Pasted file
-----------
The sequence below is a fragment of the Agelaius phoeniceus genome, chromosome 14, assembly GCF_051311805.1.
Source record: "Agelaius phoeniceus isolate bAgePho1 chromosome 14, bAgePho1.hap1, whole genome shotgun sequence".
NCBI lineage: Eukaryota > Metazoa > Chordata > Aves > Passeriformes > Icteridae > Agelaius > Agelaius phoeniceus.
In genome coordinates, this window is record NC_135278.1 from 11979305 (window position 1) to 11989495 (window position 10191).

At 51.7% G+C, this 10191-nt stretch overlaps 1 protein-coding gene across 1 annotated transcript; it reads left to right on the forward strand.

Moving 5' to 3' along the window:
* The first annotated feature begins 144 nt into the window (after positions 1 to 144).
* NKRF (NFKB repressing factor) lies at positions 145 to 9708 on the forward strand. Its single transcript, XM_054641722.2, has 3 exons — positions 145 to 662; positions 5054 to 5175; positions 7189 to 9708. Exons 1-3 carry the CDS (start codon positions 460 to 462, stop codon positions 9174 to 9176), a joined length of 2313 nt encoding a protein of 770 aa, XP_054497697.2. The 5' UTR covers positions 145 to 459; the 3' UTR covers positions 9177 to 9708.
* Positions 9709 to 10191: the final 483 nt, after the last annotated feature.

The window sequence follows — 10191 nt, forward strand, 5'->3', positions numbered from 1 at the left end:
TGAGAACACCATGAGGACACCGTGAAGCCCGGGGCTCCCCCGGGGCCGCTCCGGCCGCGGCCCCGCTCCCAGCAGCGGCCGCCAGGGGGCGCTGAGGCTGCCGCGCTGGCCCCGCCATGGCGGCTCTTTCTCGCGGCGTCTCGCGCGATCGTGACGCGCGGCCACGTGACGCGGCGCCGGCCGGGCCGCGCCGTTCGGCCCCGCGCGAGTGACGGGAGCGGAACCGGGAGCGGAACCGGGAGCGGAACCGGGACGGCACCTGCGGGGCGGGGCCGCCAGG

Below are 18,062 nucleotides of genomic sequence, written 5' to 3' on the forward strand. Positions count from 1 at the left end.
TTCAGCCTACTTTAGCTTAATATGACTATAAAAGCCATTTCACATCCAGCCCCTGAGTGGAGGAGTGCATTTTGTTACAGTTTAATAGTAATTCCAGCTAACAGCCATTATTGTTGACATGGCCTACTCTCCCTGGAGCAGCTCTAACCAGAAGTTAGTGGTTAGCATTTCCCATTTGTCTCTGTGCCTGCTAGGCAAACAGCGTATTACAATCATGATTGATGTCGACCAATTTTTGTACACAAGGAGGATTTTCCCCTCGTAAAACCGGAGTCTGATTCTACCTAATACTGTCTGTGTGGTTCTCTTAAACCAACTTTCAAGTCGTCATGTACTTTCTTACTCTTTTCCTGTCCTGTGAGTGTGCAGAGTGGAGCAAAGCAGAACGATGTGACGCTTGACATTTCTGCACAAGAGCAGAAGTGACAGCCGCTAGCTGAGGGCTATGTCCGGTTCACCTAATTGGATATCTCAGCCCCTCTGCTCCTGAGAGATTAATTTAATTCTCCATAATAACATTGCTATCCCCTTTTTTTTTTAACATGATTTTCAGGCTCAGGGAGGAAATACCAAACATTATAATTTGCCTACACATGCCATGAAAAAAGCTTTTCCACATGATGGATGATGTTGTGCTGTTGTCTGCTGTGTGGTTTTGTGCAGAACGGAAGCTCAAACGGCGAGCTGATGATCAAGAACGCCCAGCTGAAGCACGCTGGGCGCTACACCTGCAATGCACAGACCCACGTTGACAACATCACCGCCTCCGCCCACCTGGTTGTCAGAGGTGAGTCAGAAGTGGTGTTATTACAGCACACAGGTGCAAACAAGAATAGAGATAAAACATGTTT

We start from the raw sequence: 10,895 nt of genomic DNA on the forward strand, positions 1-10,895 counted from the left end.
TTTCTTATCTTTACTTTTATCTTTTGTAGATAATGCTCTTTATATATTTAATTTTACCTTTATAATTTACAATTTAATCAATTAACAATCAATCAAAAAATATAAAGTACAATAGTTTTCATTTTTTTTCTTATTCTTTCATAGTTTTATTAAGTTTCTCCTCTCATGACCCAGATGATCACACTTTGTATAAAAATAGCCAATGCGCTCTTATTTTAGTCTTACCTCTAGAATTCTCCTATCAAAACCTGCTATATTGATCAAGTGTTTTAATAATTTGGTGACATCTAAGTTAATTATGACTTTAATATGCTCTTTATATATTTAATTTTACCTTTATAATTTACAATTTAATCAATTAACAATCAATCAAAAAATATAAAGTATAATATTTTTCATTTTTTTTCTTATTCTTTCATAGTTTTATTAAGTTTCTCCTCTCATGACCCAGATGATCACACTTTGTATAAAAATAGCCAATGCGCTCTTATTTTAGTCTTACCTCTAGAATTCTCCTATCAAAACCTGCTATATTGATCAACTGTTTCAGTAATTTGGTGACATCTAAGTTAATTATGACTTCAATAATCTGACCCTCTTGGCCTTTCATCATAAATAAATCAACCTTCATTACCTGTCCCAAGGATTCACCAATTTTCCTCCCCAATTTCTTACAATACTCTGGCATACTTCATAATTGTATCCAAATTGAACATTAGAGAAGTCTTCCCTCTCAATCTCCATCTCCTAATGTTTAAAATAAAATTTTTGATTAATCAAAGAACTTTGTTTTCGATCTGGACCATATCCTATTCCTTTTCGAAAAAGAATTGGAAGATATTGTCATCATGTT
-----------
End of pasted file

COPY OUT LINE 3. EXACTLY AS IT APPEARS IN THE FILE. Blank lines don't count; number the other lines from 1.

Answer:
NCBI lineage: Eukaryota > Metazoa > Chordata > Aves > Passeriformes > Icteridae > Agelaius > Agelaius phoeniceus.